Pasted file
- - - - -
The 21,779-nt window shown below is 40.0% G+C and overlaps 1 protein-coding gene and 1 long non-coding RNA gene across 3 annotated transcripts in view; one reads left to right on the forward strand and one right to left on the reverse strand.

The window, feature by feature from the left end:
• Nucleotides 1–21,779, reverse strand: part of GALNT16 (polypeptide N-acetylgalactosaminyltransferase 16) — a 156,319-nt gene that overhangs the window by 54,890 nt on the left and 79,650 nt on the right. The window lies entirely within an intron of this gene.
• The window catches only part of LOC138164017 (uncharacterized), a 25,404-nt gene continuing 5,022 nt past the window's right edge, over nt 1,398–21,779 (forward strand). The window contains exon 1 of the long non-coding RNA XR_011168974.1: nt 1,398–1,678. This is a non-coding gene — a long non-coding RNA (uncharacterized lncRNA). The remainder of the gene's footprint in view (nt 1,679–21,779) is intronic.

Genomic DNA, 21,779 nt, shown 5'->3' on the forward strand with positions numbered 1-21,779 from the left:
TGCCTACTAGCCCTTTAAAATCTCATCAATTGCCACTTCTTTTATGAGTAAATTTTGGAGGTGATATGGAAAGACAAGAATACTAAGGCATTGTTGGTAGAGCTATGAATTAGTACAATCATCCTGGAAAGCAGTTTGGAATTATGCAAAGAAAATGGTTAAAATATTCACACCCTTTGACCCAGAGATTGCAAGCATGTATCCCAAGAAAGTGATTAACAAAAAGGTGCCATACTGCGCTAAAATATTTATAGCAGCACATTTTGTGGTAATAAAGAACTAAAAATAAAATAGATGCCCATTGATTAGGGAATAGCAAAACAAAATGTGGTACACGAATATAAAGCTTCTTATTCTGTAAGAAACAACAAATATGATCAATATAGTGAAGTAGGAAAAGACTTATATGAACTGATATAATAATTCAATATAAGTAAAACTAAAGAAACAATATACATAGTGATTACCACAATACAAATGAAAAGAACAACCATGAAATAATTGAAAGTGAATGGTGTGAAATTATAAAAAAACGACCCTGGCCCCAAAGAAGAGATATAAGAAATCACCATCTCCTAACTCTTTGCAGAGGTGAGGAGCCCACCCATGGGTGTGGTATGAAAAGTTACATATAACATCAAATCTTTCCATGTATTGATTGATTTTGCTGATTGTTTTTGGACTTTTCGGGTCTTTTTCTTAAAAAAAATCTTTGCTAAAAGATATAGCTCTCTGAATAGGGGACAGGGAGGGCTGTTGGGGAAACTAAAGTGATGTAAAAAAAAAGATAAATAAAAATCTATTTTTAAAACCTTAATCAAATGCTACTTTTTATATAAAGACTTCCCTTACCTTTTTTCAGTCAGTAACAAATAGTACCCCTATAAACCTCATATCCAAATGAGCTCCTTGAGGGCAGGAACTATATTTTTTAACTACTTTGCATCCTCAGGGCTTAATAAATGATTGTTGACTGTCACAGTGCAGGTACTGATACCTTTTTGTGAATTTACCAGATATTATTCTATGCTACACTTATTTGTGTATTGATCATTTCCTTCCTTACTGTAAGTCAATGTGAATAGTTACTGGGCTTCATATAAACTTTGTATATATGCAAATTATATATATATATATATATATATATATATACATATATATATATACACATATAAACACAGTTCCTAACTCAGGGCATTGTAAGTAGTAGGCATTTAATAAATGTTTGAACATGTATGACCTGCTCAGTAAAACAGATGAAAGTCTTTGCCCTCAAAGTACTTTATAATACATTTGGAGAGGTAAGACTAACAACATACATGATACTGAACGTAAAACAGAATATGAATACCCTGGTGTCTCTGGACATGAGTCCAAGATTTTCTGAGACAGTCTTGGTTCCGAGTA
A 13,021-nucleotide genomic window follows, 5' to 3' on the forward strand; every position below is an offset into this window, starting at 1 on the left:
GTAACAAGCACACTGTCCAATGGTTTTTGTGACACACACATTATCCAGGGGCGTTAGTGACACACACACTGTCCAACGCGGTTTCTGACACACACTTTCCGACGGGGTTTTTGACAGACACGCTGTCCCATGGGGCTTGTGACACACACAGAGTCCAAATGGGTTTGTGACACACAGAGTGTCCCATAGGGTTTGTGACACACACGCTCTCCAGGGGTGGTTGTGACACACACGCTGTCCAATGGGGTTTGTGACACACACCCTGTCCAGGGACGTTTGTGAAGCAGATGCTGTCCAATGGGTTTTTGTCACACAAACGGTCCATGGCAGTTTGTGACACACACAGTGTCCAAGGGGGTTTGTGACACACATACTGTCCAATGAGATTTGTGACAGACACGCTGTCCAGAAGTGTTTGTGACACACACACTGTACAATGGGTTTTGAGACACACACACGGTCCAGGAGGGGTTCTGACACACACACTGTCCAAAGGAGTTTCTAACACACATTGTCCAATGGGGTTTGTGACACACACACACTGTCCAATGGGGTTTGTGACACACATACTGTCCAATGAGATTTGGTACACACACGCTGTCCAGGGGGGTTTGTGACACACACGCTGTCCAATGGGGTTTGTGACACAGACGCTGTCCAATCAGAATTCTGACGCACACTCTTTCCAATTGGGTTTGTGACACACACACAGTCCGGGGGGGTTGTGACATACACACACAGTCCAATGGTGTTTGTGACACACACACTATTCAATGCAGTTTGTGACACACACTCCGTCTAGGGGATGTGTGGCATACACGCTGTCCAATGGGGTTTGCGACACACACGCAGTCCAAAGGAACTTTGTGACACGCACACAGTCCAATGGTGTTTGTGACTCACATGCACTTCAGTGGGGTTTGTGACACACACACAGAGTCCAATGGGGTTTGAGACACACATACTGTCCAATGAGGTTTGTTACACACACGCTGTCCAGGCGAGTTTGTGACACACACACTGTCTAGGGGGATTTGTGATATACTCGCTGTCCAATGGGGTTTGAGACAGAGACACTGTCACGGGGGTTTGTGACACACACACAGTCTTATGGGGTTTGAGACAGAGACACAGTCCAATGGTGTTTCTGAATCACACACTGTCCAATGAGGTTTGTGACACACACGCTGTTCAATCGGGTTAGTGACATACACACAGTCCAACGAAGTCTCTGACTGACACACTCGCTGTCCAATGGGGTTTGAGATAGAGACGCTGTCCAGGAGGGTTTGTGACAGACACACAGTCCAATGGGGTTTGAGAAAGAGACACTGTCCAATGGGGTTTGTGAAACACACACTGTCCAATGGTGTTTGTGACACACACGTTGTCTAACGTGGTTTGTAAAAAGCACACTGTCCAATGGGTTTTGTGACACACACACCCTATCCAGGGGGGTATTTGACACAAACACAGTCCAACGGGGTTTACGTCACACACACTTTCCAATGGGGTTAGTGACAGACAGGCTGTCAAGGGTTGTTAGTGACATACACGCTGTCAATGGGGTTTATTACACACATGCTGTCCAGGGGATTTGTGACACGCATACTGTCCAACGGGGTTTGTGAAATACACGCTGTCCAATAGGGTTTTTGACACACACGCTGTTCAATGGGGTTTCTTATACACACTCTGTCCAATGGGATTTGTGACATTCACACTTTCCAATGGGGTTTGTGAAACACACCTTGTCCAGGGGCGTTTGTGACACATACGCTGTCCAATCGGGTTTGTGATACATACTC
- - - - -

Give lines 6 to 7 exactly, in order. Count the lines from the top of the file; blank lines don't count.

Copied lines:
TGCCTACTAGCCCTTTAAAATCTCATCAATTGCCACTTCTTTTATGAGTAAATTTTGGAGGTGATATGGAAAGACAAGAATACTAAGGCATTGTTGGTAGAGCTATGAATTAGTACAATCATCCTGGAAAGCAGTTTGGAATTATGCAAAGAAAATGGTTAAAATATTCACACCCTTTGACCCAGAGATTGCAAGCATGTATCCCAAGAAAGTGATTAACAAAAAGGTGCCATACTGCGCTAAAATATTTATAGCAGCACATTTTGTGGTAATAAAGAACTAAAAATAAAATAGATGCCCATTGATTAGGGAATAGCAAAACAAAATGTGGTACACGAATATAAAGCTTCTTATTCTGTAAGAAACAACAAATATGATCAATATAGTGAAGTAGGAAAAGACTTATATGAACTGATATAATAATTCAATATAAGTAAAACTAAAGAAACAATATACATAGTGATTACCACAATACAAATGAAAAGAACAACCATGAAATAATTGAAAGTGAATGGTGTGAAATTATAAAAAAACGACCCTGGCCCCAAAGAAGAGATATAAGAAATCACCATCTCCTAACTCTTTGCAGAGGTGAGGAGCCCACCCATGGGTGTGGTATGAAAAGTTACATATAACATCAAATCTTTCCATGTATTGATTGATTTTGCTGATTGTTTTTGGACTTTTCGGGTCTTTTTCTTAAAAAAAATCTTTGCTAAAAGATATAGCTCTCTGAATAGGGGACAGGGAGGGCTGTTGGGGAAACTAAAGTGATGTAAAAAAAAAGATAAATAAAAATCTATTTTTAAAACCTTAATCAAATGCTACTTTTTATATAAAGACTTCCCTTACCTTTTTTCAGTCAGTAACAAATAGTACCCCTATAAACCTCATATCCAAATGAGCTCCTTGAGGGCAGGAACTATATTTTTTAACTACTTTGCATCCTCAGGGCTTAATAAATGATTGTTGACTGTCACAGTGCAGGTACTGATACCTTTTTGTGAATTTACCAGATATTATTCTATGCTACACTTATTTGTGTATTGATCATTTCCTTCCTTACTGTAAGTCAATGTGAATAGTTACTGGGCTTCATATAAACTTTGTATATATGCAAATTATATATATATATATATATATATATATATACATATATATATATACACATATAAACACAGTTCCTAACTCAGGGCATTGTAAGTAGTAGGCATTTAATAAATGTTTGAACATGTATGACCTGCTCAGTAAAACAGATGAAAGTCTTTGCCCTCAAAGTACTTTATAATACATTTGGAGAGGTAAGACTAACAACATACATGATACTGAACGTAAAACAGAATATGAATACCCTGGTGTCTCTGGACATGAGTCCAAGATTTTCTGAGACAGTCTTGGTTCCGAGTA
A 13,021-nucleotide genomic window follows, 5' to 3' on the forward strand; every position below is an offset into this window, starting at 1 on the left: